Finding meaning, joy and healing in lockdown
It’s been a long time since I last wrote a newsletter. A lot has happened of course this past year and at multiple levels. I hope you are navigating the stressful times we are going through in ways that leave you sufficiently resourced - finding hope, joy and meaning, at least some of the time.
My way of facing our collective and my individual predicaments has been to stay quite active throughout all this time of lockdown. I have continued to work with the teams and projects I was involved with despite funding drying out, as well done sustained inner work to help me with the pain (including grief work, meditation, studying, ceremony and despite my suffering, nurturing joy, community and pleasurable activities for my body like ‘biodanzing’ in the garden with friends). All of this has been a lifeline.
Unlike many others, I didn’t attempt to offer public events online. The main reason has to do with my physical limitations. The pain is persisting although I am pleased to announce that there’s a new hypothesis on its cause that may lead to healing in the next few months. Nevertheless, and for the time being, I am limited in my capacity to sit at the computer for any length of time, and this also affects my impulse to initiate events, market and facilitate them.
To counteract this, navigating the various aspects of my condition, within of course the wider context of drastic reductions of external activities, has come with an abundance of gifts. One of the most important ones has been to find the support and impetus to start writing a blog. The reason behind this newsletter is to make this known. In other words, this is a launch!
If you read my first piece (Why Write a Blog?), you’ll realise that writing is something I have been itching to do for a long time but have felt very ambiguous about.
I have now written three pieces. It took many months to get there so clearly is still happening at snail pace. However, I am confident that this trajectory will continue. I am feeling excited and grateful about it. I have a support structure in the form of a weekly writing group that encourages me to write every week and keeps the practice alive.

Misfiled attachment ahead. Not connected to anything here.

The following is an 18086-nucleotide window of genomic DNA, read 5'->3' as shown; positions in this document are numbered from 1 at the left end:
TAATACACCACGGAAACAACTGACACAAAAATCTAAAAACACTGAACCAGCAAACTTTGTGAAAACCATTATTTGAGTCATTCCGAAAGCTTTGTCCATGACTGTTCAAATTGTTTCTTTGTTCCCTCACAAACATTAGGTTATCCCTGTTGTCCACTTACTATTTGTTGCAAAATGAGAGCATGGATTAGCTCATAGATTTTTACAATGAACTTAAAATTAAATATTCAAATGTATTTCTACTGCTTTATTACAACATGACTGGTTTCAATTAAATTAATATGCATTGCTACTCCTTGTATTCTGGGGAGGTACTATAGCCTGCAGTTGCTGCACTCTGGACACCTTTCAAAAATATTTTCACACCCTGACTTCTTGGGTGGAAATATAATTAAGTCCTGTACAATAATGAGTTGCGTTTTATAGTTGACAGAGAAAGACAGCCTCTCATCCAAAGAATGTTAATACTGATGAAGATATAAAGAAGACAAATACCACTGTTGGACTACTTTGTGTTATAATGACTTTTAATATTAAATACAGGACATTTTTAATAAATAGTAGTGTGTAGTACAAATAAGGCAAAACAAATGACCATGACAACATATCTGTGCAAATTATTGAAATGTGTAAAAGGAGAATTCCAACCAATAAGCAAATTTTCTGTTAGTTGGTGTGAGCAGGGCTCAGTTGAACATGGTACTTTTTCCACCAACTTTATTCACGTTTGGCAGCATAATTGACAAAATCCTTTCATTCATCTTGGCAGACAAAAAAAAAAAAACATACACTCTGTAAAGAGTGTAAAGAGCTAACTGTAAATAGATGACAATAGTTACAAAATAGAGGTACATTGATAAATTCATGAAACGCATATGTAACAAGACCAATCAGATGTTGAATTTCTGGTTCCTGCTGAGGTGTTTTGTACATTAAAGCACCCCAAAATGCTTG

The second and third pieces are on the theme of “Transcending the Habit of Separateness in Times of Fragility”, obviously related to what I’ve been through health-wise and through the specific lens of the support systems that I put in place over the years. If you are curious, read here.
(picture of delight sent to my ‘quarantine whatsapp support group’ on the day my self-isolation period ended after visiting family in France in September)
If you’d like to receive my future posts, and by so doing encourage me to continue to write, please subscribe to my blog list by following the link on the right column on my website. You’re also welcome to leave a comments at the end of one of the pieces.
Lastly, I want to celebrate a few other happenings that have brought joy, meaning and social connection in my life over the past few months. First, my website has been refreshed and updated, thanks to the invaluable support of my webmaster, Anthony ODoibhailein, and my friend Ayesha Drury.
I am also celebrating my ongoing involvement with the Nonviolent Global Liberation (NGL) project and the dynamism and commitment of everyone involved. NGL is a global community, rooted in the body of work created by Miki Kashtan originally and now being expanded by many others through co-creation, experimentation and collaboration. Though all our in-person retreats were cancelled last year, we continued to actively strengthen our organisational container and work through a range of complex dilemmas. A significant and collaborative process led us to update our purpose which now reads as: “To integrate nonviolence into the fabric of human life through ongoing live experiments with truth focused on individual and collective liberation”. There are expanded notes on our webpage on the various concepts that make up this sentence...